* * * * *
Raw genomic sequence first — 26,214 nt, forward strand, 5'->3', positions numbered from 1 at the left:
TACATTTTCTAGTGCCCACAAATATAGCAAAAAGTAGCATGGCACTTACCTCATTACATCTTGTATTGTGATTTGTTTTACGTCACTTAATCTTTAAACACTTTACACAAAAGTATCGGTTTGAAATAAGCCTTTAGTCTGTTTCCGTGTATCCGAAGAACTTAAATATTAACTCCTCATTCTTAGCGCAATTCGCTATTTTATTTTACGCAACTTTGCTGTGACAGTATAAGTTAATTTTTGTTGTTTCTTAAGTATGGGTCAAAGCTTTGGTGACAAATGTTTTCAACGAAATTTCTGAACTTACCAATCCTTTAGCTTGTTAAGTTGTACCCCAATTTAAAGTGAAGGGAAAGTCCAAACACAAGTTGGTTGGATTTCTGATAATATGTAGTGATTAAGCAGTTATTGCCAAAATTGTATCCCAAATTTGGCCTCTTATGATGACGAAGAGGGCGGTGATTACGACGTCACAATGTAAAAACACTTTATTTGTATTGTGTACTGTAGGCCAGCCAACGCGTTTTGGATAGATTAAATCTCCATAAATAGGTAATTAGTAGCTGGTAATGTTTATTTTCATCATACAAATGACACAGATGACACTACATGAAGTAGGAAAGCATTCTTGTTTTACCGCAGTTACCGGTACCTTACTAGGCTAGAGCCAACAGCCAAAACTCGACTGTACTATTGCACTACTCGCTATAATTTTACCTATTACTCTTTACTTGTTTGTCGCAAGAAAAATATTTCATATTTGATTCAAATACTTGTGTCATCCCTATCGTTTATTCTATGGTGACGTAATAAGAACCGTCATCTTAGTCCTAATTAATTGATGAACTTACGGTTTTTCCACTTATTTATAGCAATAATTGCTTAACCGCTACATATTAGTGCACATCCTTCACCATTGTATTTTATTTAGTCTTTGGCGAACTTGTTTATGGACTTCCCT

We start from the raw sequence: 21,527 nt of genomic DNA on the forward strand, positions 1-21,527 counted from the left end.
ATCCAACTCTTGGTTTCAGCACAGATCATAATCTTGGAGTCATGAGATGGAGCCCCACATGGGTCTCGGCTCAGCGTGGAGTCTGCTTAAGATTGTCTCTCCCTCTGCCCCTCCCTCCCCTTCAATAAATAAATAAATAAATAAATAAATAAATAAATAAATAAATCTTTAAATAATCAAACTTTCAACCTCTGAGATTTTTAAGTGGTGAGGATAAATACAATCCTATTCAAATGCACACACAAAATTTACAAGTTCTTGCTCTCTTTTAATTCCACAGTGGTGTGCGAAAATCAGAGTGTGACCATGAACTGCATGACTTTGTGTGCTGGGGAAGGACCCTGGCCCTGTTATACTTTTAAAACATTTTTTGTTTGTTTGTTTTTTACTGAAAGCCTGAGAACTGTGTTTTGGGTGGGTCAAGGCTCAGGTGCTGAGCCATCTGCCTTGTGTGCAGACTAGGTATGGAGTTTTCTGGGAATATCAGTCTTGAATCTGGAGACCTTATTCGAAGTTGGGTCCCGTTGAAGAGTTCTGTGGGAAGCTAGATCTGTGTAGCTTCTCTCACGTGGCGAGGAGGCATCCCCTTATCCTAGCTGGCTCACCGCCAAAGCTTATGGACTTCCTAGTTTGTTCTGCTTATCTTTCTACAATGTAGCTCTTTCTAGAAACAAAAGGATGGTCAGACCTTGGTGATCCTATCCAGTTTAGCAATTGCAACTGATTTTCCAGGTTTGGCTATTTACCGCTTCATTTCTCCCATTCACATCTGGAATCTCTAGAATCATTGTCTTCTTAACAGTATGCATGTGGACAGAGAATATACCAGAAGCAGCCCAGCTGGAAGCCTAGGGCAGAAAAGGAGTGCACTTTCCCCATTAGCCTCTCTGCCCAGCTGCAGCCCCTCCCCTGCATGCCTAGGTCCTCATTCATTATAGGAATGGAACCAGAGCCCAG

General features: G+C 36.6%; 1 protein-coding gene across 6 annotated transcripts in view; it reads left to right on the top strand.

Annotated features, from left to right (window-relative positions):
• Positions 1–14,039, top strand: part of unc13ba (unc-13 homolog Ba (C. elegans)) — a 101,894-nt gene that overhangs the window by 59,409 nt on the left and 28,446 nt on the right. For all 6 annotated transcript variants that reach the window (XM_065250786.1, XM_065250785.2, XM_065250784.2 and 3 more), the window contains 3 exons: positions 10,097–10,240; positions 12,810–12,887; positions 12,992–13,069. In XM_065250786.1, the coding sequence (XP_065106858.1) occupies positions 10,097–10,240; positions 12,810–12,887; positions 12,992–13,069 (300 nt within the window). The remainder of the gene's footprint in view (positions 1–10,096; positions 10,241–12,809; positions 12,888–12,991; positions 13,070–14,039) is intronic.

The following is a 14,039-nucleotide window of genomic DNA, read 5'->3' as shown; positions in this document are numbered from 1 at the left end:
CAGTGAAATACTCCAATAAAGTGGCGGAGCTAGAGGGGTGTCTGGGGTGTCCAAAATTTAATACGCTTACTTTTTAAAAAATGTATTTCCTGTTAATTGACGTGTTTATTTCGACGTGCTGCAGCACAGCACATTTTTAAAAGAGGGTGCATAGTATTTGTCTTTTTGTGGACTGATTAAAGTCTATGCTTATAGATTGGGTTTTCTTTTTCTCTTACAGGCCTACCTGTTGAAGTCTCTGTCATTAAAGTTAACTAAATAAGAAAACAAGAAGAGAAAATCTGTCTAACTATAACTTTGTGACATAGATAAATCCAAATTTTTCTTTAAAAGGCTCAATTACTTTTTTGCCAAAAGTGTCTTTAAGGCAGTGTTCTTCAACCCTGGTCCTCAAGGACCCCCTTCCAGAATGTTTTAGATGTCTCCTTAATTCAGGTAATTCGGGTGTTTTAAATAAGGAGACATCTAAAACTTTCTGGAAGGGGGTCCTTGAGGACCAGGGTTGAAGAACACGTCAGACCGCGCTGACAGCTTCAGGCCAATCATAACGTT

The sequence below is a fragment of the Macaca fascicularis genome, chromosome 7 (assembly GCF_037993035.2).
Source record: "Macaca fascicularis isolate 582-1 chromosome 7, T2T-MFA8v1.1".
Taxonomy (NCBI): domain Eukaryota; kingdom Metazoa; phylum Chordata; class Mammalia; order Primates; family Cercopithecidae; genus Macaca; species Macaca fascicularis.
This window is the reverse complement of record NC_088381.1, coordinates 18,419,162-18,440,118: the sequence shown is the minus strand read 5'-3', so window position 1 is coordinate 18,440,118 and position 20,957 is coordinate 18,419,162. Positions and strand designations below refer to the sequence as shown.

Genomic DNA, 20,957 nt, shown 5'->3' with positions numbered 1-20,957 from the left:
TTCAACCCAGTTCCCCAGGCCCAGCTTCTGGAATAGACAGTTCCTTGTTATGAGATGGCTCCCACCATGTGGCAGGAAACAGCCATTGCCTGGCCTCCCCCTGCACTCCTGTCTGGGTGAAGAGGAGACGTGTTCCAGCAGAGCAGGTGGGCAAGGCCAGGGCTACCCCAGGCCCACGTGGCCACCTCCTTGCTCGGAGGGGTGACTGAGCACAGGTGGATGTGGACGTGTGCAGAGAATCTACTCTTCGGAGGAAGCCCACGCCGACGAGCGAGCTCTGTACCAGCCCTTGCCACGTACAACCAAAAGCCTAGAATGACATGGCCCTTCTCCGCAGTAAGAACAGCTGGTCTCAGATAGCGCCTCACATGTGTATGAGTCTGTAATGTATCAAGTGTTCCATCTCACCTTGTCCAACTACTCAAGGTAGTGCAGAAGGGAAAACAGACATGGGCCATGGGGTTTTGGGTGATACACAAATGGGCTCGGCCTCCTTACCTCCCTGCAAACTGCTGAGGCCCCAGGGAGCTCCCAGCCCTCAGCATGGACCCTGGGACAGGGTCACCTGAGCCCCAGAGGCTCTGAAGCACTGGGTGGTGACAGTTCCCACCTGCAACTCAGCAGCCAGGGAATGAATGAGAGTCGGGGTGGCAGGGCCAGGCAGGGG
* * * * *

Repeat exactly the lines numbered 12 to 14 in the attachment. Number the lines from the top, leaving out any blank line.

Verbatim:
Taxonomy (NCBI): domain Eukaryota; kingdom Metazoa; phylum Chordata; class Mammalia; order Primates; family Cercopithecidae; genus Macaca; species Macaca fascicularis.
This window is the reverse complement of record NC_088381.1, coordinates 18,419,162-18,440,118: the sequence shown is the minus strand read 5'-3', so window position 1 is coordinate 18,440,118 and position 20,957 is coordinate 18,419,162. Positions and strand designations below refer to the sequence as shown.

Genomic DNA, 20,957 nt, shown 5'->3' with positions numbered 1-20,957 from the left: